I used a PC and I used Sony Vegas.  It isn't one of the most popular programs but the format I shot it on with the camera uses AVCHD, and it was brand new when I started using it, and it turned out that Sony Vegas could handle it better than the big, more expensive editing programs, and I just liked it. You know, most people if they have a Mac they'll use Final Cut Pro, or if they have a PC they'll use Adobe Premiere or Avid, but I had pretty good luck with the Sony program.

Did you have any other equipment while shooting, or just the camera?
I ended up getting a microphone that cost about $500. The hardest part of a low-budget film to make it stand up to a higher budget film I think is sound. I definitely recommend getting a good shotgun microphone and I got a converter that lets you plug a professional microphone into a consumer camera, a Beachtek audio adapter. I shot the whole film with a wide-angle lens - a screw-on adapter - because it made it seem a little more filmlike and a little less home-video like.

And it was just you?
It was just me. I didn't have the money to pay anybody.

How did you find the people in the film?
I had gotten to know my characters - or some of them - because I had spent three months at Howell Farm, one of the main locations. Tom, who was up in North Jersey when I started filming, he had come through Howell Farm, I met him there. Matt, who's one of the main characters came through Howell Farm. But Audrey, who turned out to be another main character of the film, I just met her one day at a plow competition. I just turned my camera on her and she turned out to be this really articulate spokesman.

How did you go about shooting the film?
During the farming season I tried to go to each farm at least once a week. I think most projects you'd wait until you have all your footage and then you sit down and you decide what the story is going to be. But I only had a pretty limited amount of time to do it, so I started editing the July segment by September because I knew I didn't have time at the end to go back and edit everything. This way I had at least made the skeleton for the film. This probably isn't the smartest way to do it, but it actually worked out for me.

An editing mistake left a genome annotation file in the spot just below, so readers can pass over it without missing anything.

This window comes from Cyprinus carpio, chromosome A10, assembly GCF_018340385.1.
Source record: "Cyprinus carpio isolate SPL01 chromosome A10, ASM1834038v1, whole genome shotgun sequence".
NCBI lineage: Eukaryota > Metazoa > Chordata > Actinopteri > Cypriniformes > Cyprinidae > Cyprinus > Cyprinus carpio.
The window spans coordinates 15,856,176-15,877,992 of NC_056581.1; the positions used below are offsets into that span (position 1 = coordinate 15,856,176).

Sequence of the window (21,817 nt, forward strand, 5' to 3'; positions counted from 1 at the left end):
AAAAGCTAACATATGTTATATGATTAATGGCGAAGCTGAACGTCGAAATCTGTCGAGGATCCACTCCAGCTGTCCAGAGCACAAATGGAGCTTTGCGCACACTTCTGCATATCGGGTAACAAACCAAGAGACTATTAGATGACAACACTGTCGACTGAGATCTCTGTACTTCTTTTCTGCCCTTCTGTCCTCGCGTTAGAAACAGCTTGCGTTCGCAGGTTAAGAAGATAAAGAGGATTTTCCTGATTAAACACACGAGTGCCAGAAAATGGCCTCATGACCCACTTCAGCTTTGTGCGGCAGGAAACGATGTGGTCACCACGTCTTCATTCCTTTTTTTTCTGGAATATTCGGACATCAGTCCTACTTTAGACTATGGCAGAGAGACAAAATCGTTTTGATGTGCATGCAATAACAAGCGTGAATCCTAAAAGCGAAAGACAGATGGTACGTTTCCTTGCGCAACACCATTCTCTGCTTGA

I also spent a lot of time with the historical research [even though] it's only a small part of the film.

Did you originally intend to finish it at the end of the year?
When I did the first cut, I finished the film in December, and I started showing it to people, and people really liked it, but it also felt like it ended on a down note. Farming in the middle of winter, everything was dead. So coming back in the spring and everything is bright again, and the farmers had moved on to their next thing. Tom had started farming on his own farm, which I think was the most exciting thing, so it showed you where the farmers were going. I think it also ended on a more hopeful note.

Do you have any ideas for the next project?
I have a couple of ideas. When you make a film you have to live with it for a long time. You shoot it for a year and then you're editing it and marketing it, so I'm just kind of bouncing some ideas around at the moment. Mainly I'm spending most of my time marketing this film.

I have a couple of ideas for the next one, some of them are related to the environment, some of them aren't, but I'm not ready to talk about it yet.